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The Real Problem With That Controversial, Sexy Video Game Sorceress [UPDATE]

Illustration for article titled The Real Problem With That Controversial, Sexy Video Game Sorceress [UPDATE]

Two weeks ago, I wrote an article that criticized one of the characters in the upcoming game Dragon's Crown. Today, the man behind that character has responded to that article.

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On April 12, I published a post titled "Game Developers Really Need To Stop Letting Teenage Boys Design Their Characters." It was a snarky, short article, written to point out that the game's voluptuous, hyper-sexualized sorceress character looks like it came out of the notebook doodles of a teenage, heterosexual male.

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"As you can see," I wrote, "the sorceress was designed by a 14-year-old boy."

Today, Dragon's Crown artist George Kamitani—who is not a 14-year-old boy and in fact is the president of Vanillaware, a Japanese developer known for games like Odin Sphere and Muramasa—took to his Facebook page to respond to me.

Here's what he said:


Illustration for article titled The Real Problem With That Controversial, Sexy Video Game Sorceress [UPDATE]
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"It seems that Mr. Jason Schreier of Kotaku is pleased also with neither sorceress nor amazon," Kamitani wrote. "The art of the direction which he likes was prepared."

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The blurb was posted next to an illustration of three burly, bearded men embracing one another. The implication, as some have pointed out on message boards like NeoGAF, is that because I didn't like Kamitani's female characters, I must instead like an image of muscled men hugging. A gay joke, perhaps?

"I like Kotaku," Kamitani added later in the Facebook thread. "I will be glad if Mr. Jason Schreier is made pleasant with a Dragon's Crown."

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I've reached out to Kamitani on Facebook, and hopefully we'll be able to chat about Dragon's Crown, which, incidentally, I had the chance to play last December, and I enjoyed, character design aside. Hopefully he'll clarify his response.

UPDATE: Kamitani sent me a message this afternoon, in Japanese. Wired's Chris Kohler helped me translate: "While the picture of the dwarfs was meant to be a lighthearted joke, after it became bigger than I thought it would, I reflected on the rashness of it. I am sorry. I have no hard feelings about the article."

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Rest of original article follows:

For now, I'd like to elaborate on my criticism, because this subject deserves more thought and consideration than a few snarky lines below a trailer.

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First, I should make it clear that I do not actually believe that Kamitani is a 14-year-old boy, and I apologize for the insult. My point should have been clearer.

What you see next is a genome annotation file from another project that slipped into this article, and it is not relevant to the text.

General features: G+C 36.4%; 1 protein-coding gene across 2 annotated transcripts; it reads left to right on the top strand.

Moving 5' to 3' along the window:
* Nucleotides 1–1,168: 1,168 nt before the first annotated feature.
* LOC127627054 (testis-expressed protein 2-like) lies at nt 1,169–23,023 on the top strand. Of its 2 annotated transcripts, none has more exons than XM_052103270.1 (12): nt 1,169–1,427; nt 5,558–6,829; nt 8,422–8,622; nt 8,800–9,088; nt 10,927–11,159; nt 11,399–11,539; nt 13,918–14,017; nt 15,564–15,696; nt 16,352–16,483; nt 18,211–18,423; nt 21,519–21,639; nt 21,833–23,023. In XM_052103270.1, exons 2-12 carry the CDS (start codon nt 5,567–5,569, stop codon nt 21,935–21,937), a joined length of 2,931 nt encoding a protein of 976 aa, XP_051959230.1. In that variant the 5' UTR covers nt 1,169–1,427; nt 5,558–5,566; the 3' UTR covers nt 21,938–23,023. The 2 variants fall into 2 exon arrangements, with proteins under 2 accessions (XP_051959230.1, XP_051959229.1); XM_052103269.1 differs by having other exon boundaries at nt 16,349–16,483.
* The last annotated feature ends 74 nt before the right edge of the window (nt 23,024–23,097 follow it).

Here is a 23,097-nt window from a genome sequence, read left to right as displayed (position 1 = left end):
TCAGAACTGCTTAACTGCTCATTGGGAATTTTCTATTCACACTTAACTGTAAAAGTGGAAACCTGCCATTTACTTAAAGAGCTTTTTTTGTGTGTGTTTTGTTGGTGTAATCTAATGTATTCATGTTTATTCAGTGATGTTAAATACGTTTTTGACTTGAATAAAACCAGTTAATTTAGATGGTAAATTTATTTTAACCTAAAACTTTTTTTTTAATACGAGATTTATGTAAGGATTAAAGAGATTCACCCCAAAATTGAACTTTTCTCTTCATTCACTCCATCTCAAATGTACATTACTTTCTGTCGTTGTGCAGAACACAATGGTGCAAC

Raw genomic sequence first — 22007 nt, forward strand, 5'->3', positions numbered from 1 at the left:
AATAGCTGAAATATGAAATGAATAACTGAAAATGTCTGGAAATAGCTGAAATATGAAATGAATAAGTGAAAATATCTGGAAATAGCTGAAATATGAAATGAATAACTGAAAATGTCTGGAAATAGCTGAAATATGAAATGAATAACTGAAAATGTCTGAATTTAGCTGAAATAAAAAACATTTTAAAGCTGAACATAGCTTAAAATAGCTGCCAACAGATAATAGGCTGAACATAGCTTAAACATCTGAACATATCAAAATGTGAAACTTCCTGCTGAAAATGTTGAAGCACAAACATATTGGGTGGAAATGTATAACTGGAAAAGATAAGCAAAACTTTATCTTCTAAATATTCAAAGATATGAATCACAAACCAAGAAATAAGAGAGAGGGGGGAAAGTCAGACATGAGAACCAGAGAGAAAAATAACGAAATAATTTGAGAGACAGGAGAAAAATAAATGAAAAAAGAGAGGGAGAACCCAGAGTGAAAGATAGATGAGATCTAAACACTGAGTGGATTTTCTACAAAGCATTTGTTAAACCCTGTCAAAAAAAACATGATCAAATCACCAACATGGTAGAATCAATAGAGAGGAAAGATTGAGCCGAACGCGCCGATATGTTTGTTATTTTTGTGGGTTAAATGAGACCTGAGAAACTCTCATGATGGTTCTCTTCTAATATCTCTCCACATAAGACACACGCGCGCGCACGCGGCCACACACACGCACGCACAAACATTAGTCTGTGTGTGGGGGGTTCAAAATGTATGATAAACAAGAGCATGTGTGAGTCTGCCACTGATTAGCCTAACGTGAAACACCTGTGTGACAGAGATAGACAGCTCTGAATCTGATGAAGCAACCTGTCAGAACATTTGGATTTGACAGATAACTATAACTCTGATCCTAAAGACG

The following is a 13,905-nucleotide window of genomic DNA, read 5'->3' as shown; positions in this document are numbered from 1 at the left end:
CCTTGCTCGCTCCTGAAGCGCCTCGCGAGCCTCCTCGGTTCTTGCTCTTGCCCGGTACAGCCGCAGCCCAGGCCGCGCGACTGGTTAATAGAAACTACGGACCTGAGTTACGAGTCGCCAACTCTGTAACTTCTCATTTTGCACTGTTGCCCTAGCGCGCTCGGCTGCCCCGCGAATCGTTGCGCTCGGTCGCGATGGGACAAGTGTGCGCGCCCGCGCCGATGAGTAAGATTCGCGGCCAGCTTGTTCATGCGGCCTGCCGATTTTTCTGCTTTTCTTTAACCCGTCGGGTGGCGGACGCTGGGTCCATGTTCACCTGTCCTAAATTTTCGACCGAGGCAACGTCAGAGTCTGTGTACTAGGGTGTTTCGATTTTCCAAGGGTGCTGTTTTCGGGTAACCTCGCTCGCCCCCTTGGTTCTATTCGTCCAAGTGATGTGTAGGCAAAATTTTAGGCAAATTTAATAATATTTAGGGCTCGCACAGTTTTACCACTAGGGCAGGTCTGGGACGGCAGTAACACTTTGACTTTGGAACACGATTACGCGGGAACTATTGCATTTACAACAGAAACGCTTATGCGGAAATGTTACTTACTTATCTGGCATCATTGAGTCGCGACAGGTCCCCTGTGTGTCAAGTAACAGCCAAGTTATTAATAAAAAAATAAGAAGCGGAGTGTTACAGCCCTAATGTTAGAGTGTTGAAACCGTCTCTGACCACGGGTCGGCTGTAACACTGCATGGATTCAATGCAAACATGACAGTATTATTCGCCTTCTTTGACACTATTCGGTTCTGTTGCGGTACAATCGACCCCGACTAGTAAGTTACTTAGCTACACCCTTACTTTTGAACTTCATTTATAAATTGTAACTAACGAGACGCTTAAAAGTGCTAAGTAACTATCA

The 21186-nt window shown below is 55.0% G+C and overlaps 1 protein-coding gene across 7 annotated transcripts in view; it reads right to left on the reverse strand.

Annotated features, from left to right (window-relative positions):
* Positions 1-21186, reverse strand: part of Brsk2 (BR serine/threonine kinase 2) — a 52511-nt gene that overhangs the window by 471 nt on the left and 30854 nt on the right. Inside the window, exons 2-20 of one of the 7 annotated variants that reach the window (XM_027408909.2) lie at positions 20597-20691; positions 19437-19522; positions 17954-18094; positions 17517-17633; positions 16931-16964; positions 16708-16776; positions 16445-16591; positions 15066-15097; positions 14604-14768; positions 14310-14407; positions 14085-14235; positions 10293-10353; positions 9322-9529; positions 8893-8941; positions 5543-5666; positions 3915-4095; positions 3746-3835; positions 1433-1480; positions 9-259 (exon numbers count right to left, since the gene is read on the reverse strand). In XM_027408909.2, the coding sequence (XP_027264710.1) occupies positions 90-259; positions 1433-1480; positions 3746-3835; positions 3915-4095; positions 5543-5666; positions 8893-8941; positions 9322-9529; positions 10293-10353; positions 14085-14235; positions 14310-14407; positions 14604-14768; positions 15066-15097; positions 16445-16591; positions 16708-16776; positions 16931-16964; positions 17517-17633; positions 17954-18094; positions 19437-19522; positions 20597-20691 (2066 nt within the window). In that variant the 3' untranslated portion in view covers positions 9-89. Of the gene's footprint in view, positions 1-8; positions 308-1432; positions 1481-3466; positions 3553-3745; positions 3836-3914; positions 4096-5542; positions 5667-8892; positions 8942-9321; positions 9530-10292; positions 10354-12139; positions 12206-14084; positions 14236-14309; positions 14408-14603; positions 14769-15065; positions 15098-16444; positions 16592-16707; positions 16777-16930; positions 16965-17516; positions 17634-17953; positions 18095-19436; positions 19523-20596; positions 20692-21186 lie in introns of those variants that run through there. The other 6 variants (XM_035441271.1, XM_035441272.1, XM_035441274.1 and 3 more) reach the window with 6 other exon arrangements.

Over the past couple weeks, I've received a number of messages—some polite, some not-so-polite—about my article and Dragon's Crown. The most common complaint: "Why are you complaining about the busty females and not the burly men?"

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Illustration for article titled The Real Problem With That Controversial, Sexy Video Game Sorceress [UPDATE]

Another point I've seen brought up more than a few times: "Why complain about this art when you're clearly not the target audience?"

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Why complain? Because it's embarrassing. Because I wouldn't want to be seen playing it in public. Because I love Japanese games and Japanese RPGs and I don't want them to perpetuate the ugly "boys' club" mentality that has pervaded gaming for almost three decades now.

Look, the video game industry has a sexism problem. This is not very difficult to prove. Head to E3 and watch hordes of sweaty male attendees trample one another in order to get the best photos of booth babes. Read about "one reason why." It's tough to find a woman in gaming who doesn't have a story about that one time someone said something way over the line, or the industry event that made her feel like she didn't belong.

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So, no, I don't want to look at this game in a vacuum, or laugh off the sorceress as harmless sexual exaggeration, or accept that this is just Vanillaware's style (which is typically gorgeous). Not when so many women still feel so uncomfortable playing games, or working in the video game industry, or attending gaming events. Not when so many games seem designed for men and only men.

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Some have pointed out that the dwarf character—a shirtless warrior with disproportionate muscles—is just as sexualized and over-exaggerated as the sorceress. That's true. He's also straight out of a straight male power fantasy, tailored for men just like the sorceress's skimpy clothing and ridiculously jiggly breasts. The design comes across as juvenile, like a hackneyed comic book or a God of War game.

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But the dwarf isn't making many people uncomfortable, because men don't get sexually harassed at PAX East. Because male designers don't get mistaken for receptionists. Because male reporters are never asked if they really play video games.